Senior product designer for Cyanogen, a mobile OS provider


Offer ways for outside brands to enhance the Cyanogen camera platform


Partner with Microsoft to integrate their Hyperlapse and Cortana technology


A camera system both customers and brands can grow with

The year 2015 marked a shift in Cyanogen’s product strategy. Up to that point the company focused on internal feature development and device bring-up, but the team’s size made it difficult to keep pace with the advances of other mobile OS offerings. Thus, the MOD platform was born - a way for outside brands to offer system-level experiences while giving users more choice in their ecosystem than the typical locked-in nature of phones today. Companies could enhance Cyanogen’s OS or apps the same way Google did to Android, while users benefited from fairer market options.

Microsoft was an early partner in the MOD program, and I was tasked to explore how Cyanogen’s camera app could incorporate their technology. Two initial features were a selfie-taking voice command connected to Cortana and a new mode using their Hyperlapse video technology.


MODs were our way to give users more value without having to litter their devices with redundant apps. With Microsoft’s technology in mind, the project’s goals were to:

UX challenges and solutions

The first quality of a good camera experience is how responsive it is. Its purpose, after all, is to capture moments and memories - many of which are fleeting. This principle meant additional functionality couldn’t hinder how nimble our current camera experience already was. The app’s UI was usable with one hand and included dedicated video and panorama capture buttons for fast access.

Camera MOD interface

Several sketches and discussions with the team behind me, I landed on a simple idea - expanding the concept of a typical mode switcher. Camera apps from other major brands used these models to house their own features, but they tended to be obscured from users’ focus or built with a fixed number in mind. Our camera could have dozens of MODs, so it needed something obvious and flexible.

Theme store user flow map sample
Mode switcher sketches

Inspired by home screen folders, I drafted a modal layer that was opened from where the panorama button currently sat. Tapping it launched a flexible view over the normal controls and presented the modes with icons and titles. The user would tap the desired mode, closing the modal and present the mode and its controls based on the standard camera layout. In place of the mode button was a close button that would return the user to the standard camera state.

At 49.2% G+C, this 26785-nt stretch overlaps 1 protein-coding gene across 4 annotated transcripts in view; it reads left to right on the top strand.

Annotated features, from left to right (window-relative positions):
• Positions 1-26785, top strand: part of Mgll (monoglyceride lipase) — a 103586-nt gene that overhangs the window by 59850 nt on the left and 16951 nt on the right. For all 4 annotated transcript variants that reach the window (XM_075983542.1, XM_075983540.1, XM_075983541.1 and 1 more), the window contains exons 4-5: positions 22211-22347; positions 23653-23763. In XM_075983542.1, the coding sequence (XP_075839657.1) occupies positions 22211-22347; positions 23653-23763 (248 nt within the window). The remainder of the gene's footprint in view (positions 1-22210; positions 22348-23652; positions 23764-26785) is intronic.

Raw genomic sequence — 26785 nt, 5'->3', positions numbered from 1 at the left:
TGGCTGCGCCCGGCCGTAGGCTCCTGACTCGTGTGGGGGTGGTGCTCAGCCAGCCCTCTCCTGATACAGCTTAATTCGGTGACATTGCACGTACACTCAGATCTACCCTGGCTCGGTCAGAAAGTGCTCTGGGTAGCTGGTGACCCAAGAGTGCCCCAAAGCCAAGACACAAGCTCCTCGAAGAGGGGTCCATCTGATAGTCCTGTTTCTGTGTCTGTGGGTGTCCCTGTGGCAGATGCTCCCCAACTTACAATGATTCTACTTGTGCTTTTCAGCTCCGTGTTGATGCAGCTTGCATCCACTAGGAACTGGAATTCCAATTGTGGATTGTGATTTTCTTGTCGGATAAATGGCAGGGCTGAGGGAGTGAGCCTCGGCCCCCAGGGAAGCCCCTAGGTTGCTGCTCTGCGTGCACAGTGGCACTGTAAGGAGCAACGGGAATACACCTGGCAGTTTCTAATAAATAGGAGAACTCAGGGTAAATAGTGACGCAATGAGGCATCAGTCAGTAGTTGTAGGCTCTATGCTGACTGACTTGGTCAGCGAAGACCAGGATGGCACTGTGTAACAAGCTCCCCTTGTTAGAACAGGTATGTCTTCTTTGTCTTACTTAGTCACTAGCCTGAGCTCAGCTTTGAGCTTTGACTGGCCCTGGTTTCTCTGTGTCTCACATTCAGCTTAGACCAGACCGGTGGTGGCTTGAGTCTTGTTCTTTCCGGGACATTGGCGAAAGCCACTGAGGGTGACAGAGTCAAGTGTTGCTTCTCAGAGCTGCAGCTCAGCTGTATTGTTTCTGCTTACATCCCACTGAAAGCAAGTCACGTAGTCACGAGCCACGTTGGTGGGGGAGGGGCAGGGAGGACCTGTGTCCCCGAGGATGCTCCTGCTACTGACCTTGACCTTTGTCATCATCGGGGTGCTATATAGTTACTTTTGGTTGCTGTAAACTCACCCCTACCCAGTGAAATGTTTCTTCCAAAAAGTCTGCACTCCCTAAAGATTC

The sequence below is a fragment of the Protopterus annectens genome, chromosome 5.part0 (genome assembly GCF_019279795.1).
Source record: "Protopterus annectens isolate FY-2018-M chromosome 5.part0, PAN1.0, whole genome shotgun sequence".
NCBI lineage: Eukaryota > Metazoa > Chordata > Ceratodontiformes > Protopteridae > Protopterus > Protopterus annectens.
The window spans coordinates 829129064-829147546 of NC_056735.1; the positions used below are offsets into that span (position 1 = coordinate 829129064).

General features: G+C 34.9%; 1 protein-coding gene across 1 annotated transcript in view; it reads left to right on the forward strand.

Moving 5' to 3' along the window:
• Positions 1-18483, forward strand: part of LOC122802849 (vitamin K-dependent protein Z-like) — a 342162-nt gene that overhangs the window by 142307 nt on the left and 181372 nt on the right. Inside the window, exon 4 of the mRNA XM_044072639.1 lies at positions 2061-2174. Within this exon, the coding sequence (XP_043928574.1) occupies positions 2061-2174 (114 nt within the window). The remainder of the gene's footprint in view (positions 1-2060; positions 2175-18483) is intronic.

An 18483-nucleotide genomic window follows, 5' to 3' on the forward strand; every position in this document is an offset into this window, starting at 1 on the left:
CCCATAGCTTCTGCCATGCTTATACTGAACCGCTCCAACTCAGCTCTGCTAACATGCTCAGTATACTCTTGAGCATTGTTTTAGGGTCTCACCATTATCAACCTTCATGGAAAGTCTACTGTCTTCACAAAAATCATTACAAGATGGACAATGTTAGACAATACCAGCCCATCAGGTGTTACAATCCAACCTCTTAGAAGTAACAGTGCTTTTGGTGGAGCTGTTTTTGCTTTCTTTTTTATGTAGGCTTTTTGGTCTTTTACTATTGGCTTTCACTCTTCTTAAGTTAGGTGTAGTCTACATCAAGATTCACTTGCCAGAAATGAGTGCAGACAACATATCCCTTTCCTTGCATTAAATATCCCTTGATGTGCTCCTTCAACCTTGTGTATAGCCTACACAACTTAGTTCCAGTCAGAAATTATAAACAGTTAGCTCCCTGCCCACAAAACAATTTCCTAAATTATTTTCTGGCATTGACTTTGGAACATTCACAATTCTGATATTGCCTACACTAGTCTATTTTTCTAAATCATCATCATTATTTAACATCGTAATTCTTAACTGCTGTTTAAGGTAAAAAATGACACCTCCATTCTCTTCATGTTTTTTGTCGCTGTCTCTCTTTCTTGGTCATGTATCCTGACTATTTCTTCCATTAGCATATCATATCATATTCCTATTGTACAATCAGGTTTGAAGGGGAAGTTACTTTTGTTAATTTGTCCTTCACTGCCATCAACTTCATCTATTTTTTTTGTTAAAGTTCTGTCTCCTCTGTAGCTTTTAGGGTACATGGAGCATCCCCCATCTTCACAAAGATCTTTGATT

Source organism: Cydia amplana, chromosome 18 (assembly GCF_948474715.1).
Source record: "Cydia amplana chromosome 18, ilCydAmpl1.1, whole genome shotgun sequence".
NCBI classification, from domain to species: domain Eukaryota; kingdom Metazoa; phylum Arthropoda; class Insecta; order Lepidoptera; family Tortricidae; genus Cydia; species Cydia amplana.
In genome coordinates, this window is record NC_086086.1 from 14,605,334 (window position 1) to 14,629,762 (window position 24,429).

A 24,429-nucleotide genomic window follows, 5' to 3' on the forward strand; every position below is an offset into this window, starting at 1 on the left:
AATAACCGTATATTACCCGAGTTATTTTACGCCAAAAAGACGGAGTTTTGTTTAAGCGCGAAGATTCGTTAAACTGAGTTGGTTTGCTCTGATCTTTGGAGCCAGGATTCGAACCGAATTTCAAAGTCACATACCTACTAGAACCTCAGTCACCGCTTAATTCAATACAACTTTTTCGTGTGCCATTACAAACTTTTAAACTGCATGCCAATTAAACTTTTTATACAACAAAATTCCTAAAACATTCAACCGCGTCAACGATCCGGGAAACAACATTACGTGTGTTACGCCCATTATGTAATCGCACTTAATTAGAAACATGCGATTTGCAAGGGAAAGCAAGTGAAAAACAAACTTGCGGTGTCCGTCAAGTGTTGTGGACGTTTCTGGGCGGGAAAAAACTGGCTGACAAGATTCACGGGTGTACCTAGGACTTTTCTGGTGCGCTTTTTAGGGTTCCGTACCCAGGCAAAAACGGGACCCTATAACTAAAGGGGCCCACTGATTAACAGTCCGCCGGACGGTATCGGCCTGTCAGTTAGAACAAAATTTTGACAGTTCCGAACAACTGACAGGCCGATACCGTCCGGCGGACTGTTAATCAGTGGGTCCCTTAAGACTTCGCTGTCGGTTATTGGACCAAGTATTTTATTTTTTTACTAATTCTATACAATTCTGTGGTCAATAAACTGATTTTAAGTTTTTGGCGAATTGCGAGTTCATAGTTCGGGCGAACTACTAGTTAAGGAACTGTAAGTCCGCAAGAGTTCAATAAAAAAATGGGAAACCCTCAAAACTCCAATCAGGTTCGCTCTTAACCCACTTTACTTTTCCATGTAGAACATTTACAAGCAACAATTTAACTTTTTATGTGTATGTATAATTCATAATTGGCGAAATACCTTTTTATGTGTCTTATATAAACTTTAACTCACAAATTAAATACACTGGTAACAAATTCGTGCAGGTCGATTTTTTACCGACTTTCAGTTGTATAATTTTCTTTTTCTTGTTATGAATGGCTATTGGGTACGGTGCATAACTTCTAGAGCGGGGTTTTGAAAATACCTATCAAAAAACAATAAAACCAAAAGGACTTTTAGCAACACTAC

Open prototype
Mode switcher framer prototype

The solution was obvious, efficient, and intuitive. It sat inside the reach of one-handed operation, opened by a button free of an ambiguous icon. The modal's grid layout let brands express themselves in their icon. Finally, the modal itself was flexible enough to be iterated on as the portfolio of MODs grew.

Hyperlapse MOD

To create the Hyperlapse mode, I first studied the experience of Microsoft’s sample app to understand the feature’s operation. Inspired by its flow, I designed the MOD with two steps. The first was for recording, which fit into the viewfinder layout principle I previously defined. The major addition was a scale to understand how long a recording might be after processing.

The second step gave the user a slider to explore the various speeds (1, 2, 4, 8, 16, and 32x) and process their choice. The UX covered cases of both fore- and background processing, depending on the phone’s performance. The user would then return to the viewfinder, ready to record again.

Landscape view of trimming an existing video before choosing Hyperlapse speed
trim video step; opening video from gallery
Landscape view of choosing Hyperlapse speed for existing video
speed select step; Hyperlapse landscape layout

The second step gave the user a slider to explore the various speeds (1, 2, 4, 8, 16, and 32x) and process their choice. The UX covered cases of both fore- and background processing, depending on the phone’s performance. The user would then return to the viewfinder, ready to record again.

While the primary focus for the Hyperlapse MOD was the in-camera experience, I also included the ability to create them from existing videos in the Gallery app. This had an added step to trim the video before picking its speed.

Cortana selfie command

Selfie command animation sketches
Selfie command sketches

While I was working on the camera MODs, Cyanogen’s engineering team was building a way to deeply integrate third party digital assistants into the OS. One of the commands planned for Cortana, the assistant launching the platform, was a means to open the camera and automatically take a selfie.

Time for a bit of fun. Working with a developer on the project, we created a special interaction for the camera that would show the taken selfie before “pocketing” it into the gallery reel. The preview shrunk from the viewfinder into a white border and randomly-assigned tilt of 5°, making the image feel more like a memory.


With a prototype built, I tested the flow and tuned the interactions based on feedback from around the office and with others over informal coffee testing. Apart from the processing state waiting period for the Hyperlapse mode, participants found the experiences enjoyable and intuitive.


Cyanogen announced the MOD platform at the 2016 Mobile World Congress, and the two camera experiences were among the freshman round of integrations. The positive attention received from press and community for the concepts sparked further collaboration with Microsoft, along with new partners in the following months. The MOD platform was released following the event through an OS update.